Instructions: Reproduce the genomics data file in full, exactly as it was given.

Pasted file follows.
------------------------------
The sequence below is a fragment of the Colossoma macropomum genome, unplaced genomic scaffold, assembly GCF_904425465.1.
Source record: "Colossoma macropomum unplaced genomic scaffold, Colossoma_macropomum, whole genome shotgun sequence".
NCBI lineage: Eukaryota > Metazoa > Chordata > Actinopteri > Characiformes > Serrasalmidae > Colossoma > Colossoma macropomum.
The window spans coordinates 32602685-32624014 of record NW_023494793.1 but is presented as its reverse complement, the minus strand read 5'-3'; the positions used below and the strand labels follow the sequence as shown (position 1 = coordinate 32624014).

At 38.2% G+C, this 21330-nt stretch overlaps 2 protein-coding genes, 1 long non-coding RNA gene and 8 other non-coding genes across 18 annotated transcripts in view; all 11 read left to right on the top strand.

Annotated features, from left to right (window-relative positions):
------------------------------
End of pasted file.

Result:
The sequence below is a fragment of the Colossoma macropomum genome, unplaced genomic scaffold, assembly GCF_904425465.1.
Source record: "Colossoma macropomum unplaced genomic scaffold, Colossoma_macropomum, whole genome shotgun sequence".
NCBI lineage: Eukaryota > Metazoa > Chordata > Actinopteri > Characiformes > Serrasalmidae > Colossoma > Colossoma macropomum.
The window spans coordinates 32602685-32624014 of record NW_023494793.1 but is presented as its reverse complement, the minus strand read 5'-3'; the positions used below and the strand labels follow the sequence as shown (position 1 = coordinate 32624014).

At 38.2% G+C, this 21330-nt stretch overlaps 2 protein-coding genes, 1 long non-coding RNA gene and 8 other non-coding genes across 18 annotated transcripts in view; all 11 read left to right on the top strand.

Annotated features, from left to right (window-relative positions):